As labor progresses contractions become more regular, noticeable, and painful. There’s a beginning, middle, and end to each labor contraction similar to a roller coaster. You can feel the beginning of a contraction as it starts to increase, peak, then decrease and the timing becomes more consistent. It's during active labor that many women opt for an epidural or other pain relief. Some moms need their support person most during this phase of labor whether it's a doula, or partner, and they may need to shift positions by using a birthing ball or warm tub.

What Active Labor Contractions feel like: These moms describe their active labor contractions…

"Contractions felt like intense period-like cramps that came on slowly overnight, then got exponentially worse suddenly. They were like a stabbing sensation in my lower belly!" Talene, mom of one.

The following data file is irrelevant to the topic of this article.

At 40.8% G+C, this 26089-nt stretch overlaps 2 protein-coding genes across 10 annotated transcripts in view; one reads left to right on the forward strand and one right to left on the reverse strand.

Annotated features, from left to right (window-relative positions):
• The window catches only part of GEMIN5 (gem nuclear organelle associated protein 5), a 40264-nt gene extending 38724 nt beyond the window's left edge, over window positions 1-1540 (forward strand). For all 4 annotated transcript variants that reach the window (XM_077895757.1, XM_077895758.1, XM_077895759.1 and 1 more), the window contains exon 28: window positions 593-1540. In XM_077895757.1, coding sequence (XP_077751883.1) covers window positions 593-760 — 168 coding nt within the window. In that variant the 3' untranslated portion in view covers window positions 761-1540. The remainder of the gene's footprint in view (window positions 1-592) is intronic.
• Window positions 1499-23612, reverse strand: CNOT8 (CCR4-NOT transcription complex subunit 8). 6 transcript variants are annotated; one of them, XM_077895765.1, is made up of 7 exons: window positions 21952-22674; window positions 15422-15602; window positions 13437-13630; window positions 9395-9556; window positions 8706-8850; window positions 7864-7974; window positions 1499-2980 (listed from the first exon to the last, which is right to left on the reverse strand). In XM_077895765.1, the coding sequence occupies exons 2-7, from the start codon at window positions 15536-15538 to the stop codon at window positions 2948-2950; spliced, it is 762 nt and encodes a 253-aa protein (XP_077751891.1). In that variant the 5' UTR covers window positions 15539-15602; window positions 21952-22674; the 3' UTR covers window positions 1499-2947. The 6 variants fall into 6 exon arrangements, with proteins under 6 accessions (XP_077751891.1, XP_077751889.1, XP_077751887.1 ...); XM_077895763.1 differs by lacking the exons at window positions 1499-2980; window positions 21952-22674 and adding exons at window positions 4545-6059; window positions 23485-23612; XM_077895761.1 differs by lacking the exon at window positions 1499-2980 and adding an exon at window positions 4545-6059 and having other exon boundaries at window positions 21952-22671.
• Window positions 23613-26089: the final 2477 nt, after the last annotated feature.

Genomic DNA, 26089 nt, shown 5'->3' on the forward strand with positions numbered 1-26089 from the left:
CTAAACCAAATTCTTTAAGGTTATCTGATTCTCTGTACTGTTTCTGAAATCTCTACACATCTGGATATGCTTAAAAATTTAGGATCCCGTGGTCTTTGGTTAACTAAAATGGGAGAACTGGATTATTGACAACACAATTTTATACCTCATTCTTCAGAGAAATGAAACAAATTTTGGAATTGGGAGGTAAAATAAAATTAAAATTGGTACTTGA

"Waves of increasing abdominal intense Charlie Horses." Jodi, mom of three.

"When they finally started to be the painful (cervix changing) contractions they felt like burning, wrapping around to my lower back, very much like the worst possible menstrual cramps you could imagine. The kind that used to make me sick to my stomach in high school. At first it made me laugh thinking that the ones I thought I was having weeks leading up to labor were in fact nothing at all." Darlene, three kids.

"Waves of intense menstrual cramps with little breaks in between until the very, very end (transition) when there is no break or relief but then the baby is born. It was like that for all five kids." Jeanne, mom of five.

"Thunder rolling through my body." Stacey, mom of three.

"My labor contractions were painful but what I remember so vividly is how huge and powerful and all-consuming they were. Every bit of my mind and body was riding a huge tidal wave that was out of my control entirely, but was also so amazing to experience because I was fully aware this was my body's own force working to bring the baby earth side. Don't get me wrong. They hurt like hell, but their power is what sticks with me more than the pain for some reason." Nicole, mom of two.